Pig is a data flow language that allows users to write complex MapReduce operations in simple scripting language. Then Pig then transforms those scripts into a MapReduce job.
Apache Hive data warehouse software facilitates querying and managing large datasets residing in distributed storage. Hive provides a mechanism for querying the data using a SQL-like language called HiveQL. At the same time, this language also allows traditional map/reduce programmers to plug in their custom mappers and reducers when it is inconvenient or inefficient to express this logic in HiveQL.
Enterprises that use Hadoop often find it necessary to transfer some of their data from traditional relational database management systems (RDBMSs) to the Hadoop ecosystem.
Sqoop, an integral part of Hadoop, can perform this transfer in an automated fashion. Moreover, the data imported into Hadoop can be transformed with MapReduce before exporting them back to the RDBMS. Sqoop can also generate Java classes for programmatically interacting with imported data.
Sqoop uses a connector-based architecture that allows it to use plugins to connect with external databases.
Flume is a service for streaming logs into Hadoop. Apache Flume is a distributed, reliable, and available service for efficiently collecting, aggregating, and moving large amounts of streaming data into the Hadoop Distributed File System (HDFS).
Storm is a distributed, real-time computation system for processing large volumes of high-velocity data. Storm is extremely fast and can process over a million records per second per node on a cluster of modest size. Enterprises harness this speed and combine it with other data-access applications in Hadoop to prevent undesirable events or to optimize positive outcomes.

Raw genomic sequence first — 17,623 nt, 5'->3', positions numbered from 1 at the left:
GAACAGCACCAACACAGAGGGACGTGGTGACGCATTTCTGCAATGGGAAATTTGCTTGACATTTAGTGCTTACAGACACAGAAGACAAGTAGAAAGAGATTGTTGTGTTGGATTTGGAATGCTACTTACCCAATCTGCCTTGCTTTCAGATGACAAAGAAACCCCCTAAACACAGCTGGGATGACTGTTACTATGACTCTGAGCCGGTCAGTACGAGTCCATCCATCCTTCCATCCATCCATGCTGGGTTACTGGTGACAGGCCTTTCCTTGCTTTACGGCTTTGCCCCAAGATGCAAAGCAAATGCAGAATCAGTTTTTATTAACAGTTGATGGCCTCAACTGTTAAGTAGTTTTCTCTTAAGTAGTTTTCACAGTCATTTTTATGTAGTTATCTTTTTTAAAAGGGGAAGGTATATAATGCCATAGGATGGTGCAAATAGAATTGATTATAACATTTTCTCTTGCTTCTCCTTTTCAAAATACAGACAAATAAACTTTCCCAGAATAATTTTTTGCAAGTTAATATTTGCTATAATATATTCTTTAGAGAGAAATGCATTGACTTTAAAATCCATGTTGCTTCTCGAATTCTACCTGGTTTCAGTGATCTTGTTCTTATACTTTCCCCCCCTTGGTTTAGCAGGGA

Apache Kafka supports a wide range of use cases such as a general-purpose messaging system for scenarios where high throughput, reliable delivery, and horizontal scalability are important. Apache Storm and Apache HBase both work very well in combination with Kafka.
Oozie is a workflow scheduler system to manage Apache Hadoop jobs. The Oozie Workflow jobs are Directed Acyclical Graphs (DAGs) of actions, whereas the Oozie Coordinator jobs are recurrent Oozie Workflow jobs triggered by time (frequency) and data availability.
Oozie is integrated with the rest of the Hadoop stack and supports several types of Hadoop jobs out of the box (such as Java map-reduce, Streaming map-reduce, Pig, Hive, Sqoop and Distcp) as well as system-specific jobs (such as Java programs and shell scripts). Oozie is a scalable, reliable and extensible system.
Apache Spark is a fast, in-memory data processing engine for distributed computing clusters like Hadoop. It runs on top of existing Hadoop clusters and accesses the Hadoop data store (HDFS).
Apache Solr is a fast, open-source Java search server. Solr enables you to easily create search engines that search websites, databases, and files for Big Data.
Apache Hadoop YARN (Yet Another Resource Negotiator) is a cluster management technology. YARN is one of the key features in the second-generation Hadoop 2 version of the Apache Software Foundation’s open-source distributed processing framework. Originally described by Apache as a redesigned resource manager, YARN is now characterized as a large-scale, distributed operating system for big data applications.